House Immigration 'Gang of Eight' Finalizing Own Overhaul

As the Gang of Eight in the U.S. Senate prepares to introduce its proposal for comprehensive immigration overhaul Tuesday, Rep. Xavier Becerra, a key player in the House's own select group of lawmakers working to fix the country's immigration system, says lawmakers in the lower chamber are finalizing their proposal as well.

"If the Senate does announce tomorrow, that'll be great because it'll give everyone a chance to see what a bipartisan immigration reform can look like," Becerra, D-Calif., said during a news conference outside the Capitol today. "I don't think the House will be too far behind. I think, in fact, both the House negotiators and the Senate negotiators are trying to iron out for the most part smaller issues now."

Becerra, 55, one of four House Democrats at the center of the negotiations, would not specify how soon the House Gang's plan could be finalized, but he predicted that the plan will be similar to the Senate group's proposal.

"Progress is being made," he said. "You're not hearing a lot of talk about amnesty and self-deportation any more. You're hearing talk about how we get this done.

"I hope the Senate is able to produce a product tomorrow. The House, we believe, will be very close and I don't think you're going to see too much space between what the Senate and what the House produce for comprehensive immigration reform."

Becerra was joined at a Capitol news conference by dozens of activists, including labor leader and civil rights-activist Dolores Huerta, and the co-chairs of Voto Latino, actors America Ferrera, who played Betty Suarez on ABC's "Ugly Betty," and Wilmer Valderrama, best known for his role as Fez on "That '70s Show."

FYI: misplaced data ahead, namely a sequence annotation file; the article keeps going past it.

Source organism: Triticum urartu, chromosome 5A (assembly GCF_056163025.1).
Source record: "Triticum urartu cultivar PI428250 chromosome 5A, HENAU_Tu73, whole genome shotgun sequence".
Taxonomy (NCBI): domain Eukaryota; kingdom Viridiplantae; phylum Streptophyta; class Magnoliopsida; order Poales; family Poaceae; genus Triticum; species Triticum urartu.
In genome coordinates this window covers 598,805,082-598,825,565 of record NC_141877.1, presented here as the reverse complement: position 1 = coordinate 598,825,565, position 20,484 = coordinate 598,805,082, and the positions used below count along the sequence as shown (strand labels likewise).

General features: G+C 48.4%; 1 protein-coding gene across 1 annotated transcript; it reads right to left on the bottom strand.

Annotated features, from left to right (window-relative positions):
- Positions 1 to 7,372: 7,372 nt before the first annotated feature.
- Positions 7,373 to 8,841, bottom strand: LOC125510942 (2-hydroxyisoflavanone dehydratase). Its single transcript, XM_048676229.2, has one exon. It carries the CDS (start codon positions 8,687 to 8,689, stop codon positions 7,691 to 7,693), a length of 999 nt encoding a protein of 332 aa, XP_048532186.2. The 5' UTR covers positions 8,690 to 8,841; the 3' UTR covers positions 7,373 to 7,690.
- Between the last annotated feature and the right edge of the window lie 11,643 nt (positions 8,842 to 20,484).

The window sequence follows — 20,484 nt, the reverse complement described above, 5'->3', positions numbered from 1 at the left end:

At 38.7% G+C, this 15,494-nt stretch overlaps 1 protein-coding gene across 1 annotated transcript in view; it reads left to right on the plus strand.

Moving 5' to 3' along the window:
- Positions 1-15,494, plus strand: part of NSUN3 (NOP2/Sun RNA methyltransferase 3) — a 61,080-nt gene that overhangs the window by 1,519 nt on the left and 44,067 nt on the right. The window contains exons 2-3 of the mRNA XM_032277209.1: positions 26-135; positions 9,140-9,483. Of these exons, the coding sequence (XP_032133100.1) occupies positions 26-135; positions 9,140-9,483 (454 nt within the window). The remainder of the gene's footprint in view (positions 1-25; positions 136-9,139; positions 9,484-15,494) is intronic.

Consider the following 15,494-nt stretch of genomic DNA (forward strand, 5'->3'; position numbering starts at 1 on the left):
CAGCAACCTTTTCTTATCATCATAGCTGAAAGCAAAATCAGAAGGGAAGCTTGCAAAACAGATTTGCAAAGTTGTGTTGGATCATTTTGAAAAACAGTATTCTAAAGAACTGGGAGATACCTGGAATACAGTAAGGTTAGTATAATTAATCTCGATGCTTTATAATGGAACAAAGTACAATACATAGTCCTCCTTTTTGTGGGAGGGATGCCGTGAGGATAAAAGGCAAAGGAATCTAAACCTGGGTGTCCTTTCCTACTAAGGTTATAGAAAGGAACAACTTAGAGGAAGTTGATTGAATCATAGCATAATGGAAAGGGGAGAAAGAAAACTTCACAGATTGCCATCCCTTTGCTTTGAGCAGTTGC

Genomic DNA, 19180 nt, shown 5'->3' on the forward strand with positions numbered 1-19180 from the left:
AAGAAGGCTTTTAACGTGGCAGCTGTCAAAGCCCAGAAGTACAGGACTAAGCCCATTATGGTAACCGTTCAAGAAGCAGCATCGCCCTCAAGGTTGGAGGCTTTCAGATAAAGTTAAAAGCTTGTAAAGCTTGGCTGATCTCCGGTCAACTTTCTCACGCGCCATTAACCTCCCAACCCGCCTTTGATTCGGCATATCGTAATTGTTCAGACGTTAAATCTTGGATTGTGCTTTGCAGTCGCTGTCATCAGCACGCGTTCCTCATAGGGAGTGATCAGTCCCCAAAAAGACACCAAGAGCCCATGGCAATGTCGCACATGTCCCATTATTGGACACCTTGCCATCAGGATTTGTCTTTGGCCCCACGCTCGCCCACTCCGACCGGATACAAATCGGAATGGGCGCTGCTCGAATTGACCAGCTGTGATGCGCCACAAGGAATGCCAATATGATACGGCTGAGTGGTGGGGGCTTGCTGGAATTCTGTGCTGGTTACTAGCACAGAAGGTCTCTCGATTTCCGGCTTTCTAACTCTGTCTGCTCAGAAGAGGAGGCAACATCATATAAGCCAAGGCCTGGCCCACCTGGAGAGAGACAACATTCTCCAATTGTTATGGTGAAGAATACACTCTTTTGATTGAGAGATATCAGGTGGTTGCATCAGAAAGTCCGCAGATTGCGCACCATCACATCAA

"It's time to pay tribute to the roots and, most importantly, to the building team that was responsible for making this country what it is today," Valderrama, whose parents immigrated to the United States from Colombia and Venezuela, said.

"You know, I think the first thing we need to do is re-educate everyone on what immigration really means so that we can have a proper conversation about what really is fair. We are ready for fairness."

"We can do this, but we can only do it together," actress Ferrera said. "Today, let's move forward and let's let them know that we're ready."

Huerta, who co-founded the United Farm Workers with Cesar Chavez in the 1960s, said supporters must point out to the masses that a pathway to citizenship "has always been the policy" of America in order to win the battle on immigration reform.

"We want this to be a just bill and not make it so onerous so that people will have to wait forever to become citizens," Huerta said. "Everybody knows that we want people to be protected in our country. They don't have to fear deportation."

Asked whether he believes House Speaker John Boehner will allow a comprehensive immigration plan to come to the floor for a vote, Becerra praised Boehner for working to educate his colleagues before a debate on the House floor.

"I believe Speaker Boehner wants to have a vote," Becerra, the chairman of the House Democratic Caucus, said. "If the speaker's willing to let the will of the House work its way, the way the will of the American people are telling America and Americans in Congress to get this vote done, I think we're going to have a - for the first time in 30 years, close to 30 years - a vote on a bill to fix our broken immigration system. ¡ Si se puede!" [Yes, we can.]

While the Gangs of Eight in the House and Senate have been the focus of efforts to overhaul immigration laws, Becerra acknowledged it will take cooperation of the full Congress and the entire country to succeed.

"This may be the year, but it won't happen without our help and our work and so everyone has to redouble their efforts in this united front," Becerra said. "We have to do this as Americans together. Estamos listos. We are ready."

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